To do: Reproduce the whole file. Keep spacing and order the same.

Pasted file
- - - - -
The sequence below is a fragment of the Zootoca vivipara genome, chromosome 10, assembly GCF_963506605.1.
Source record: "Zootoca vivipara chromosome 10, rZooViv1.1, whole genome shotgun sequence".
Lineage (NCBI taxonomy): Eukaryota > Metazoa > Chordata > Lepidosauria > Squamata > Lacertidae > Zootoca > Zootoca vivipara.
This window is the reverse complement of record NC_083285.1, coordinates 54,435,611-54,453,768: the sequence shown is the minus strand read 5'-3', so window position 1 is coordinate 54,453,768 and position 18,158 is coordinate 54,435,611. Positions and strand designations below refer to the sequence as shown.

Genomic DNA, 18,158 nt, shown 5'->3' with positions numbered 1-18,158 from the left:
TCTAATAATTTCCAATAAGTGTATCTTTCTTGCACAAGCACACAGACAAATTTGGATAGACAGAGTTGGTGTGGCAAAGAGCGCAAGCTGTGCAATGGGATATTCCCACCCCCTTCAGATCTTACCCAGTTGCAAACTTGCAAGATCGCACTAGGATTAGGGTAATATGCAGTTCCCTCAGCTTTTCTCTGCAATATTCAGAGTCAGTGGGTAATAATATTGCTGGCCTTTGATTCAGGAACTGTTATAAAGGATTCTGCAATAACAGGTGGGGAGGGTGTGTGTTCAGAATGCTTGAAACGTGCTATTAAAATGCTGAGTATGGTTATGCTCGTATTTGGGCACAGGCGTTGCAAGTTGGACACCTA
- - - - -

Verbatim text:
The sequence below is a fragment of the Zootoca vivipara genome, chromosome 10, assembly GCF_963506605.1.
Source record: "Zootoca vivipara chromosome 10, rZooViv1.1, whole genome shotgun sequence".
Lineage (NCBI taxonomy): Eukaryota > Metazoa > Chordata > Lepidosauria > Squamata > Lacertidae > Zootoca > Zootoca vivipara.
This window is the reverse complement of record NC_083285.1, coordinates 54,435,611-54,453,768: the sequence shown is the minus strand read 5'-3', so window position 1 is coordinate 54,453,768 and position 18,158 is coordinate 54,435,611. Positions and strand designations below refer to the sequence as shown.

Genomic DNA, 18,158 nt, shown 5'->3' with positions numbered 1-18,158 from the left:
TCTAATAATTTCCAATAAGTGTATCTTTCTTGCACAAGCACACAGACAAATTTGGATAGACAGAGTTGGTGTGGCAAAGAGCGCAAGCTGTGCAATGGGATATTCCCACCCCCTTCAGATCTTACCCAGTTGCAAACTTGCAAGATCGCACTAGGATTAGGGTAATATGCAGTTCCCTCAGCTTTTCTCTGCAATATTCAGAGTCAGTGGGTAATAATATTGCTGGCCTTTGATTCAGGAACTGTTATAAAGGATTCTGCAATAACAGGTGGGGAGGGTGTGTGTTCAGAATGCTTGAAACGTGCTATTAAAATGCTGAGTATGGTTATGCTCGTATTTGGGCACAGGCGTTGCAAGTTGGACACCTA